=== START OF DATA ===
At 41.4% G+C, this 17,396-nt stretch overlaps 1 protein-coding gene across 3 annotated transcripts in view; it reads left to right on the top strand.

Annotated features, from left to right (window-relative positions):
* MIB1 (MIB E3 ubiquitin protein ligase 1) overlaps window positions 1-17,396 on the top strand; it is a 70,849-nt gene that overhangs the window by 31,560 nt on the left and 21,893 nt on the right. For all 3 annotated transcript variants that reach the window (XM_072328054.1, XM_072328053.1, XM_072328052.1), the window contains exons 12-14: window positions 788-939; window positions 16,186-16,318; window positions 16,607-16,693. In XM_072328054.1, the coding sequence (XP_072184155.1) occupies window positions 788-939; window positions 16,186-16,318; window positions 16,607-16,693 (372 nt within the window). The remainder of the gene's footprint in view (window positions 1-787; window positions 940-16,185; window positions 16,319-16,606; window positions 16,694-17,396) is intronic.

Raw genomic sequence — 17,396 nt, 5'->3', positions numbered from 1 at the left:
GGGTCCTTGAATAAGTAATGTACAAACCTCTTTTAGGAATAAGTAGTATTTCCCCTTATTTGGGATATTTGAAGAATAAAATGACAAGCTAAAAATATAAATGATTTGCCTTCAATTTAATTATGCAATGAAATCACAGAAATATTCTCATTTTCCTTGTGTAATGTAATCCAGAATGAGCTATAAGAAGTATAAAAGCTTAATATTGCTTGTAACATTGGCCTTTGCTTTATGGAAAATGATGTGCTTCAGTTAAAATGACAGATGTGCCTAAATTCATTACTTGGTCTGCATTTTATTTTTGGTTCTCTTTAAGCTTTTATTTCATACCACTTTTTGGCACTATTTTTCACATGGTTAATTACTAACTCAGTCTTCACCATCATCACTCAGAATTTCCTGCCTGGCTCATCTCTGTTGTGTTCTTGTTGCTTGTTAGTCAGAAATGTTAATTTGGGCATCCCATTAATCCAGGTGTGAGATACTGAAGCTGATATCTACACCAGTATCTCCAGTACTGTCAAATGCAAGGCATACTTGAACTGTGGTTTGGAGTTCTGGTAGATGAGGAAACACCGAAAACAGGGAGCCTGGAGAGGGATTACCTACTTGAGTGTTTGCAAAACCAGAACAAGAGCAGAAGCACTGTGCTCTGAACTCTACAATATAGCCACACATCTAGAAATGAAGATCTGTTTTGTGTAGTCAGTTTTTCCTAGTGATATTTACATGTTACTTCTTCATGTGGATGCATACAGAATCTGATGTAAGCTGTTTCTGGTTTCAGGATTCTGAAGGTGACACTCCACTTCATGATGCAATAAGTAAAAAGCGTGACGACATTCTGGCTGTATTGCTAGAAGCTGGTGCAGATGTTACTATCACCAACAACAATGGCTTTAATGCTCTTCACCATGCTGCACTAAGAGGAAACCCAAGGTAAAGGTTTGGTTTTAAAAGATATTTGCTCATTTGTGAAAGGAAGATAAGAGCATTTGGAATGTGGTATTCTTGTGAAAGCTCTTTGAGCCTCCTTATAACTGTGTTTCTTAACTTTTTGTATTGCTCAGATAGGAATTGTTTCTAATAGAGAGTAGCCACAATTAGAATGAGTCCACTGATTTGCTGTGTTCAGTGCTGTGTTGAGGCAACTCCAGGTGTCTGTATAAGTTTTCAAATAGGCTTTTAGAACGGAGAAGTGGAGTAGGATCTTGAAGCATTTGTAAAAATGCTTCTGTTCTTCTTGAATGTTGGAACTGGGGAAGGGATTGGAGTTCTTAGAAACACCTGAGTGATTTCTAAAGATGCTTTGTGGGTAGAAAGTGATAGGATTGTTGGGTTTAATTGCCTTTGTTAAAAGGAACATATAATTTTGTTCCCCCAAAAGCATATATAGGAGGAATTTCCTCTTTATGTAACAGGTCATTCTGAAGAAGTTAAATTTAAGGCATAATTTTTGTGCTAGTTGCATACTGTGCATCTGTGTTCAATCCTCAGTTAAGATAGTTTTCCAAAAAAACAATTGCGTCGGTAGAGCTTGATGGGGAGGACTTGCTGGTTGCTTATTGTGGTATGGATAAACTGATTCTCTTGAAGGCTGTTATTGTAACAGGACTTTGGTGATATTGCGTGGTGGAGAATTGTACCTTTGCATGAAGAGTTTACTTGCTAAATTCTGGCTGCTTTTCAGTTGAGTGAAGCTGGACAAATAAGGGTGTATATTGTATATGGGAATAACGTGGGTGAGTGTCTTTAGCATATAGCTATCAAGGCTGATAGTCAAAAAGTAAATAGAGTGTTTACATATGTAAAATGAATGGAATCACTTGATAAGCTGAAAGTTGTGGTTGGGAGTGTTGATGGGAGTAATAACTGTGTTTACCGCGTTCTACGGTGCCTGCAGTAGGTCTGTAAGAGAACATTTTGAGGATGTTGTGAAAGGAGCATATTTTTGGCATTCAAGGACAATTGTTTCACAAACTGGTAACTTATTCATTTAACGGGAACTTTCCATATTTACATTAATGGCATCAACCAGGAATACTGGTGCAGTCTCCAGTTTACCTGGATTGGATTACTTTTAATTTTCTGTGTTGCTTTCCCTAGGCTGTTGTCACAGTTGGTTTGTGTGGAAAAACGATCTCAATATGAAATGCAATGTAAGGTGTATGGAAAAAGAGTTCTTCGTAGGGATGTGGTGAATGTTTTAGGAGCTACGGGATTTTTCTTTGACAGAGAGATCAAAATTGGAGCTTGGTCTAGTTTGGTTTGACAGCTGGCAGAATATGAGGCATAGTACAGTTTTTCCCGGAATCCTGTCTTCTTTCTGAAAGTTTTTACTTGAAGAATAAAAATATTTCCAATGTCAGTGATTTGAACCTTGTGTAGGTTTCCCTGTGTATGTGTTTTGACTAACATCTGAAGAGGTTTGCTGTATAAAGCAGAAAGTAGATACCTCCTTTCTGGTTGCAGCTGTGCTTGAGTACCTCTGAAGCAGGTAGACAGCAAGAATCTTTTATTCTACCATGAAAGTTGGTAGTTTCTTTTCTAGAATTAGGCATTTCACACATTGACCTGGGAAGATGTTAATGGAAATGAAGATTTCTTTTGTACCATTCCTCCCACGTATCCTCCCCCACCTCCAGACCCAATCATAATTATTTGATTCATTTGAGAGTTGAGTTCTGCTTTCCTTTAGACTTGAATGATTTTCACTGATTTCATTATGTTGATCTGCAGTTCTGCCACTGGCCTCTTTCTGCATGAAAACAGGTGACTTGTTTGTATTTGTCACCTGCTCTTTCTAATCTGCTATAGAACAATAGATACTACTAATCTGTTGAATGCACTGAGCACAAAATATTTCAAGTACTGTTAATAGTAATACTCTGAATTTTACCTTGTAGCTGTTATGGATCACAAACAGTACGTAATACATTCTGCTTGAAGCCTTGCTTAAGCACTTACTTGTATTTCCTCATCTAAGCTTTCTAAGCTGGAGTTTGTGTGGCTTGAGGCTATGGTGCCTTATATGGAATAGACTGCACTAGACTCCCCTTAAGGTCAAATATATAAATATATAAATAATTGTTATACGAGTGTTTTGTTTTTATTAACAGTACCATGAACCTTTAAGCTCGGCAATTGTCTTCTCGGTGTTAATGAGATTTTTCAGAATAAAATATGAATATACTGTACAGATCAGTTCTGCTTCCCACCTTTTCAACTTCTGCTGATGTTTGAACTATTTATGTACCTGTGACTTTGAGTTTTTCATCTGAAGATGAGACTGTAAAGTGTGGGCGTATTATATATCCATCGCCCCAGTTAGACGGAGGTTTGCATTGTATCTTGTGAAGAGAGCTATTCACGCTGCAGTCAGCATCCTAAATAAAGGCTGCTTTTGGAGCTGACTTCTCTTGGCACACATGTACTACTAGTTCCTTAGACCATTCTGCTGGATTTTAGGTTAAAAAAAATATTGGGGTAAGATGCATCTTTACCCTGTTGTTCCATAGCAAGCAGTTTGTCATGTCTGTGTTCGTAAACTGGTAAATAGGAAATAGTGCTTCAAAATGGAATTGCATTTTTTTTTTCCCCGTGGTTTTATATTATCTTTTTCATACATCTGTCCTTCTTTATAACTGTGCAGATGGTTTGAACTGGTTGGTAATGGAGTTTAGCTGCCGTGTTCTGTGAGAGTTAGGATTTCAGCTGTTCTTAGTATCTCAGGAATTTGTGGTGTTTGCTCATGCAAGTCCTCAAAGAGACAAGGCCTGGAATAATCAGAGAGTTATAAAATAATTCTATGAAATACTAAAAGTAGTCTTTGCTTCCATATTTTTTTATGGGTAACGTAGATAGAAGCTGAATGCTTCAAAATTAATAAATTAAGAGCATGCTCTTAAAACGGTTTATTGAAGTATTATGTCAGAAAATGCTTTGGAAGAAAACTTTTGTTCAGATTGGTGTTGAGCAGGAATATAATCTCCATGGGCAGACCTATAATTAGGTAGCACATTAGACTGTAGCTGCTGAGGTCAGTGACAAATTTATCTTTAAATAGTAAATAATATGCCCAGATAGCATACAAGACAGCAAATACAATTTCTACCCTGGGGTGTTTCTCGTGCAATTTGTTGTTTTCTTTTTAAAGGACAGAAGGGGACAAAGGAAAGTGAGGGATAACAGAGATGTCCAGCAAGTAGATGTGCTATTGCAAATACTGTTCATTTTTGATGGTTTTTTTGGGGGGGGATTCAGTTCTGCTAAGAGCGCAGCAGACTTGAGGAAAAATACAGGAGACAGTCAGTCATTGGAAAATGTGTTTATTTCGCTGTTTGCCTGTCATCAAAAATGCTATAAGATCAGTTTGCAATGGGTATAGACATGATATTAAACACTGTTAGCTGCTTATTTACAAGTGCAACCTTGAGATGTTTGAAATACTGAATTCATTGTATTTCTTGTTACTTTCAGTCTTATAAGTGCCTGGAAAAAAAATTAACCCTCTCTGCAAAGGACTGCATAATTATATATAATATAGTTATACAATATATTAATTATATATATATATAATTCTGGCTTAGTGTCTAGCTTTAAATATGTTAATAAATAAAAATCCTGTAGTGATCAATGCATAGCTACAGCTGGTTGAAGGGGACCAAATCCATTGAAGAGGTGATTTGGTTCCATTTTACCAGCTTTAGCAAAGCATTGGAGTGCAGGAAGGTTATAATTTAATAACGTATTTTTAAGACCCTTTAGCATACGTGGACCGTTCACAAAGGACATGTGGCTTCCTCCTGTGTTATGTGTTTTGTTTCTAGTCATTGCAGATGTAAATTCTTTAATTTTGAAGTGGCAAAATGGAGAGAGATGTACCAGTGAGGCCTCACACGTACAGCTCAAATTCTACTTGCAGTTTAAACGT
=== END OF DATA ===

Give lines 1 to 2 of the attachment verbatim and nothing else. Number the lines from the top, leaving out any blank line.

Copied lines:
At 41.4% G+C, this 17,396-nt stretch overlaps 1 protein-coding gene across 3 annotated transcripts in view; it reads left to right on the top strand.

Annotated features, from left to right (window-relative positions):